You’ll build a trusted working relationship with your Accountability Coach

They’ll be someone you can reach out to when the unexpected happens, when you just can’t see the start point. You will be able to discuss the whole experience of being your own boss including all the ups and downs of being a human (health, dependents, confrontations, anxiety, personal barriers and financial realities). Because a good Accountability Coach knows from experience that being the boss means that the business needs you to be able to make clear decisions and life doesn’t hit pause just because you’re in work mode.

Like your Accountant and/or Bookkeeper, an Accountability Coach can be part of your team. The team that supports You as the business owner. Just because you’re self-employed doesn’t mean you have to go it alone.

Want to talk to an Accountability Coach, see if the service is right for you & your business? Talk to AJ The Business Owners Accountability Coach W: aj-pipe.com  T: 021 246 4244 E: ajpipe@ajpipe.com

 

Note: MBP will only be responsible for the terms and conditions for an engagement undertaken directly with MBP. If you undertake a new engagement with a separate firm or a related entity you will need to enter into your own contractual arrangements directly with that firm or entity. We will not accept any liability in respect to any work they may undertake for you.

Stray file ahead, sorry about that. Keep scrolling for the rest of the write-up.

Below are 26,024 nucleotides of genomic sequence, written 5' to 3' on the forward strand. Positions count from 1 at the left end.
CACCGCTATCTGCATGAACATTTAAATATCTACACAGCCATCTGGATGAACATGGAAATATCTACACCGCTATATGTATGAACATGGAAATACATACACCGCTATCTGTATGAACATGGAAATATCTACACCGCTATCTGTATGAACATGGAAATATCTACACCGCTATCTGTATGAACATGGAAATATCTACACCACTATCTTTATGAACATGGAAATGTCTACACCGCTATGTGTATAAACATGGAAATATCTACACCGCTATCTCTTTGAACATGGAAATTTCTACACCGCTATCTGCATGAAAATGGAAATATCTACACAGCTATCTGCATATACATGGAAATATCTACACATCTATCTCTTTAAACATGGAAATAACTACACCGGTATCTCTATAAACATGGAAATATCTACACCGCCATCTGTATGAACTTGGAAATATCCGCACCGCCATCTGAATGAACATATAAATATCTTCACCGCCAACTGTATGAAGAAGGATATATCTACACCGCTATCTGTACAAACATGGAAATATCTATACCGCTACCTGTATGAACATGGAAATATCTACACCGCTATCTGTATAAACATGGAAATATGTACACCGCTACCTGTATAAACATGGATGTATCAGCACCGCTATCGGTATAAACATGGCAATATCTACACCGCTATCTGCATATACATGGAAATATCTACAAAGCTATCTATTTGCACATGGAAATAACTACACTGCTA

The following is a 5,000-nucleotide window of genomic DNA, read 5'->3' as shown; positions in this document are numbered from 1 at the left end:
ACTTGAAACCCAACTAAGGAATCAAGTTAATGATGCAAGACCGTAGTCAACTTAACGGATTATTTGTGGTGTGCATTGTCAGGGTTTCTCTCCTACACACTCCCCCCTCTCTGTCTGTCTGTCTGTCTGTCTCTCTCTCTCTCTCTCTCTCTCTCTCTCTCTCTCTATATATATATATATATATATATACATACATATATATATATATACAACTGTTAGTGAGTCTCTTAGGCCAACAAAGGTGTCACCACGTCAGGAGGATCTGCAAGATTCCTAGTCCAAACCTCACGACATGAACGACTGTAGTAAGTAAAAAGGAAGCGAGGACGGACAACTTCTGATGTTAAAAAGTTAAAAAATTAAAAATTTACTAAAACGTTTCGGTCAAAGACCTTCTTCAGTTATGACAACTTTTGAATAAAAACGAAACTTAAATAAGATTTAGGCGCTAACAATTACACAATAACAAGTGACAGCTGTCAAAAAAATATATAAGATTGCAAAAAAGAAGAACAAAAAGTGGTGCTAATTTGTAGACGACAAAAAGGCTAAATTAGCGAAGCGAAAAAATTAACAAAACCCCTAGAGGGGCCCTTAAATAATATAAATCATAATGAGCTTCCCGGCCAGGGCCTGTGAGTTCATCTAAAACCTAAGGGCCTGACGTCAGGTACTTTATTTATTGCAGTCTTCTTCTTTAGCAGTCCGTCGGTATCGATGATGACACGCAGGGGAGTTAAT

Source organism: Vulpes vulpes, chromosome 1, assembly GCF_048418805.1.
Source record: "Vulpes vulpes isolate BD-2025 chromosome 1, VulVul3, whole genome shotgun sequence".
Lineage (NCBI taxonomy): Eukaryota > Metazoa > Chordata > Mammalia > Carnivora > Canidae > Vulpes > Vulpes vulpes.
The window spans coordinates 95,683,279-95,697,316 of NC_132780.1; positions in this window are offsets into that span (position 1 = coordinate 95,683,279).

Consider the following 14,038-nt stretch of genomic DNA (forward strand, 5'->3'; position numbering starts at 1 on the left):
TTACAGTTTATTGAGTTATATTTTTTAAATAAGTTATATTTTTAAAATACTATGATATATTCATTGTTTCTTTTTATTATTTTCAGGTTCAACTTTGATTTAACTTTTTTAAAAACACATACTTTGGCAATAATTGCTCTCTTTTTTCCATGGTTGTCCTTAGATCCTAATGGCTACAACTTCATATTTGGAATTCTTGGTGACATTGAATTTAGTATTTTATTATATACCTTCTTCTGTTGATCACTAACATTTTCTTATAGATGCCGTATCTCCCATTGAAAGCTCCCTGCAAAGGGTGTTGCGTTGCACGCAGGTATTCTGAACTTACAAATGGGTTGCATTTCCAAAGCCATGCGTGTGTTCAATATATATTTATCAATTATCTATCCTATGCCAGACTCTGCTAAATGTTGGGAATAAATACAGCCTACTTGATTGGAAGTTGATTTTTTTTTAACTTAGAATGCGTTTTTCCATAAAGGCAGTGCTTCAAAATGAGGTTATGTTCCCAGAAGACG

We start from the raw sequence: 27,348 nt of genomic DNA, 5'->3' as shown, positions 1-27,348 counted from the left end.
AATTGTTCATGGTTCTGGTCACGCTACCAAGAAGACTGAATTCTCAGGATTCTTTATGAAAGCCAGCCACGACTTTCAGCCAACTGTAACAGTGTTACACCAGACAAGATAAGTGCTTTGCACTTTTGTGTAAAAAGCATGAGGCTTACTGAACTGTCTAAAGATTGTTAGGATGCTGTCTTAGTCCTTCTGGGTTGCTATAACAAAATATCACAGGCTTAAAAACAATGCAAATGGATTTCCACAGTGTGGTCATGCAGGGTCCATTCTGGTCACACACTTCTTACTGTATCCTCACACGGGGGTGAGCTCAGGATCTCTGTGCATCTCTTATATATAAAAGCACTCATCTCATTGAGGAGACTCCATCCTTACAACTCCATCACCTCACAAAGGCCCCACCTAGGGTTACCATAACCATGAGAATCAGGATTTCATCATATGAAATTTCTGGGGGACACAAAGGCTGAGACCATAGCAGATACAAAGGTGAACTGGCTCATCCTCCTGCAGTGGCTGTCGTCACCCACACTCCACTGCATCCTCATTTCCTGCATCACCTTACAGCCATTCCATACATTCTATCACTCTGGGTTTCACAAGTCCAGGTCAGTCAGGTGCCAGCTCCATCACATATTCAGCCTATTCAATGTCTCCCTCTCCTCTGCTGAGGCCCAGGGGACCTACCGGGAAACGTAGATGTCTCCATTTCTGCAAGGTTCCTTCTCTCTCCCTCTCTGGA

There are a huge number of benefits to running a business with an abundance mentality, but what is it.

What is an Abundance Mentality

In short, an abundance mentality is an acknowledgement that there is enough demand in the market to support many businesses. Its essentially the business version of the old ‘more fish in the sea’ approach to dating. This allows you to be less desperate to compete and more open to collaboration and developing a community of success.

How Can an Abundance Mentality Help My Business

Co-opetition

When you aren’t focused on every single business in your industry as competition, you develop a much more symbiotic relationship with your industry. This opens up or highlights opportunities for co-operation with your competition, something we like to call co-opetition.

Co-opetition is really at the core of the abundance mentality. With increasingly more businesses across all industries developing services and products tailored to very specific niches, there is growing room for cooperation between businesses with complimentary products or services.